Eggolsheim

Brauerei Schwarzes Kreuz 

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Hauptstraße 33
91330 Eggolsheim

Founded in 1524 and stopped brewing in 2012 after 488 years.  I was there back in 2003 and sadly returned a few months too late in 2012, not realizing that brewing had ceased.  The first time was with my then new German girlfriend (now wife) who was nice enough to drive me around to many small village brewpubs. Often times, she would be the only woman in the place. I was certainly the only American on many a cold, dark night in the smaller ones. I’d become interested in this quite esoteric  aspect of the brewing world quite by chance, having bought a Bavarian beer guide at a CAMRA beer festival in England. It was a bit out of date but along with a lot of closed breweries, there were some real gems. I always like to joke that I came for the beer but stayed for the girl, and I guess there’s some truth to it. The writer, Graham Lees, certainly had a strong influence on me and though I’d sometimes find beers not living up to his descriptions, there were plenty that did. I do know that it’s unlikely I’d have found many of them. My wife probably cursed him for the same reason many times.  At any rate, the Schwarzes Kreuz was one such place that didn’t quite live up to all the hype. Certainly, the cold, dark night and unhappy girlfriend may have colored my impression somewhat but it wasn’t quite as dry and hoppy as expected. It was also dispensed from a regular tap rather than a wooden barrel gravity method. I’d run into that a few times on my travels, his book being a few years old and some of his forays likely older. It was only recently I found out just how important that factor can be. It really does change not only a beer’s body but also its flavor.

Many breweries and many years later, I was (and still am) married to that very girl and over the years we’d become more used to such adventures and the oddity of such things as no women or non-locals aside from us being there.  Still, getting my lovely wife to return to a place that was disappointing isn’t an easy task. There are, after all, many others to check out and why go back to another disappointment?  Well, sometimes it just happens. In 2012, on the way to the Kellerberg area near Hallerndorf for the weekend, we found ourselves at a bus stop with no bus. It was before I’d learned about school buses.  They don’t run their routes on school holidays. While it’s perfectly normal to ride them (they are just public buses catering to students at those times), they obviously don’t need to run if there is no school. Seems simple enough now but how was I to know.  My wife was none too happy. It just so happened we were not too far from the Schwarzes Kreuz. I’d always wanted to go back and with some cajoling, we made our way there. We had a couple hours to kill for the real bus anyway.

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The Schwarzes Kreuz is sadly no longer brewing

It was hot and a longer walk than we probably wanted to do, especially since it was in the opposite direction of our destination. Still, once in the small village, it was a lot more charming than either of us remembered. Even my wife was pleasantly surprised. Of course, it was a gorgeous day; the sun and a blue sky does make a difference. The small pub looked a lot more inviting than it did on the dark winter night long ago. We stood outside for a few moments, checking out the very limited food menu and an old man walked past us into the pub. Shades of the past haunted me but we had little choice but to go in. The old man sat at a table, reading the paper and we sat down and waited for someone to take our order. After a few minutes, the old timer got up and asked us what we wanted. We got a couple beers and since he seemed to be there alone, didn’t even ask about food. The beer was certainly good but not exactly worth going out of your way for, especially if you are on foot! After some time, the owner explained he was closing up and that he would open the Keller, which made us happy as the current prospect of spending the afternoon in the pub on a sunny day didn’t seem too promising. While I was using the toilet, the old man explained his dilemma to my wife. It seemed a water pump had broken and he was no longer able to brew his own beer due to a water infestation. His children, now surely very much grown adults, were not interested in taking over his business that was likely in the same family for a few hundred years, maybe longer since it was founded in 1524.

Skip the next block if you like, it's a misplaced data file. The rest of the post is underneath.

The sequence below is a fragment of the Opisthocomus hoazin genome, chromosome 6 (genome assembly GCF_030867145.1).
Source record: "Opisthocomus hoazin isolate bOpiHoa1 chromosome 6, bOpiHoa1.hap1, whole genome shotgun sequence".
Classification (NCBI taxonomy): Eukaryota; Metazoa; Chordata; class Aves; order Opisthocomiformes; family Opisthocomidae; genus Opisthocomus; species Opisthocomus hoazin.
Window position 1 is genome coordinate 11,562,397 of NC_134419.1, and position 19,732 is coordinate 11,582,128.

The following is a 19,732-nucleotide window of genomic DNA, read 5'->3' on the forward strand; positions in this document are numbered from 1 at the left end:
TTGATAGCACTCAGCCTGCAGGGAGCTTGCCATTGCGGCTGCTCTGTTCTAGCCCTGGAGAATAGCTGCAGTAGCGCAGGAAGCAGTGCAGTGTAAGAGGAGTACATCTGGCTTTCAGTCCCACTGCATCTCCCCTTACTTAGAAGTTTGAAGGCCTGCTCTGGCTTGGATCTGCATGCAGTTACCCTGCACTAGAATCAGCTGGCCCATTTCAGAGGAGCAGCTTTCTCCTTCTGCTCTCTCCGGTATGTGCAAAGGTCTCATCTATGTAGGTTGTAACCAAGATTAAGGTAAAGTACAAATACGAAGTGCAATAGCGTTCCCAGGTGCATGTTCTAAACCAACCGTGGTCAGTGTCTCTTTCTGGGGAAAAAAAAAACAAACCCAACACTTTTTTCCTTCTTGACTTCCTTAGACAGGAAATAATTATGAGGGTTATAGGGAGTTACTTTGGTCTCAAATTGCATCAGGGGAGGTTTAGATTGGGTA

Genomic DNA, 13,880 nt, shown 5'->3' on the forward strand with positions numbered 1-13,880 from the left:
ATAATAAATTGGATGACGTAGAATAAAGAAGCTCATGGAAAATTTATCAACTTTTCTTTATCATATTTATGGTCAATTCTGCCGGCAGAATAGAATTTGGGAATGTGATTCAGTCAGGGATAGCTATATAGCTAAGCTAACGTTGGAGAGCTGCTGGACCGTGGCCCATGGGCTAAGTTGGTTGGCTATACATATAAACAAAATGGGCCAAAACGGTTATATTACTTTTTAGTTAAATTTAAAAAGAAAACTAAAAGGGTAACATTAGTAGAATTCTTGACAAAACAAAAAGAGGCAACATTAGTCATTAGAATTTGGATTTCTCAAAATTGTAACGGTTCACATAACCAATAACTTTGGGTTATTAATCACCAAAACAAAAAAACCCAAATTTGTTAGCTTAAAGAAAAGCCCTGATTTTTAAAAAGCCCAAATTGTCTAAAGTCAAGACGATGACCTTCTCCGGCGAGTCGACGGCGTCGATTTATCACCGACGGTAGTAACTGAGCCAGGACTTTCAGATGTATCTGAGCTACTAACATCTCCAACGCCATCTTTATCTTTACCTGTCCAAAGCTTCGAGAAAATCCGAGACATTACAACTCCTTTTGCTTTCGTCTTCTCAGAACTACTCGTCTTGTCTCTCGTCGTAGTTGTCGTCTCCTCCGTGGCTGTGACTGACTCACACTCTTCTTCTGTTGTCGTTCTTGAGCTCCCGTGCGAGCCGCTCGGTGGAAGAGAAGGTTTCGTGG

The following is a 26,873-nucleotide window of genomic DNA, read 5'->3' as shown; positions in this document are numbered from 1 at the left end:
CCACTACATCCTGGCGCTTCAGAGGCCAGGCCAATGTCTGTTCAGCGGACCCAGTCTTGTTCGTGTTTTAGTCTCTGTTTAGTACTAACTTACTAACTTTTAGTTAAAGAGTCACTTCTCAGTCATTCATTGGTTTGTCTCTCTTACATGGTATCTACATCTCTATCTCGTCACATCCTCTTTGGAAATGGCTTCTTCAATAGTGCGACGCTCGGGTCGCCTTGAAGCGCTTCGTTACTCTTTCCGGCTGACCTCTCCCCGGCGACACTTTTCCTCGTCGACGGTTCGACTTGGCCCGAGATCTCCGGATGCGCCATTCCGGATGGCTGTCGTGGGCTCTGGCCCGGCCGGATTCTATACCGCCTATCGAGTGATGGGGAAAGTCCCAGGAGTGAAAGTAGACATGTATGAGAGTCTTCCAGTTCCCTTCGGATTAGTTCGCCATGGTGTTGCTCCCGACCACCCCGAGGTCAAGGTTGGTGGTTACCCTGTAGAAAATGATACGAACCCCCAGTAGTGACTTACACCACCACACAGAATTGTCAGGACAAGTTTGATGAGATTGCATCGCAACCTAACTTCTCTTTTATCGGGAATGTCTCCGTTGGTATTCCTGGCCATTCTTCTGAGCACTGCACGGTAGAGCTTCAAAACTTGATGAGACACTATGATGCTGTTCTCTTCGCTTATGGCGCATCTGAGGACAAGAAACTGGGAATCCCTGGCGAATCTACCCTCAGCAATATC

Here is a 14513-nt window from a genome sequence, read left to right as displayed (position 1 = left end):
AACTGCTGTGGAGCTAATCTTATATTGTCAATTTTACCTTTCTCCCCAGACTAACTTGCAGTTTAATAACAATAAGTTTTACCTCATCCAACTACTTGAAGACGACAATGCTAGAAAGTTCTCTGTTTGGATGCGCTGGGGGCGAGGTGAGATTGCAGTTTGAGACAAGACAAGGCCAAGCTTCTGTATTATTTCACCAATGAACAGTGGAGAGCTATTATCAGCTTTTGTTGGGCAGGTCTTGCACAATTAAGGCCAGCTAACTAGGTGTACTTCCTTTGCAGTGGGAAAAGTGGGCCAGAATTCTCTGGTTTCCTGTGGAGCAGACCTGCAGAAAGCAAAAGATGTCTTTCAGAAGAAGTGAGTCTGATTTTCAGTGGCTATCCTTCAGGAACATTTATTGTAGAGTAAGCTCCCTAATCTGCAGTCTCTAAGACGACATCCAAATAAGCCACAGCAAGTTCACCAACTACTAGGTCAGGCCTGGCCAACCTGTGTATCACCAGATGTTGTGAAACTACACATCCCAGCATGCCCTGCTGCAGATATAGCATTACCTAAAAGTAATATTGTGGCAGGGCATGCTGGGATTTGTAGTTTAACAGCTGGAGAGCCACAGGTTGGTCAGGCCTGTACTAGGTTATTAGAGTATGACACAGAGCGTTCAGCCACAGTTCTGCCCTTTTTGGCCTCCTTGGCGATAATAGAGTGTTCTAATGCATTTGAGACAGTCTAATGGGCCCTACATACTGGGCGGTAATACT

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The Schwarzes Kreuz Bierkeller now has Greif beer from Forchheim

When my wife told me all this en route to the Keller, it made the change in beers at the outdoor venue more understandable. It was not only now Greif’s beer there, but also at the small one-time brewpub. We stopped in for a beer and, in fact, the woman was just tapping the keg as I went in to get a couple beers. It was a gravity poured beer, even if from a plastic keg. We had bought some beer garden supplies at the local butcher’s on our way. We sat down in the sun and tried to enjoy the situation as best we could. The truth was, the place was a bit run down and obviously not being used all that much. He had probably opened it just for us. We had just the one beer before heading back towards the bus. While walking there, the old man walked by on his way to the Keller, probably disappointed to see us having already left his place. We unfortunately were just passing through, to other villages with other beers to be discovered. He was from a different time, when locals drank only the beer from their town. He was the one brewing it and it made us sad to think it would likely never be the case again.

As of 2018, the Schwarzes Kreuz is still not brewing. I often wonder if the old man is still there.

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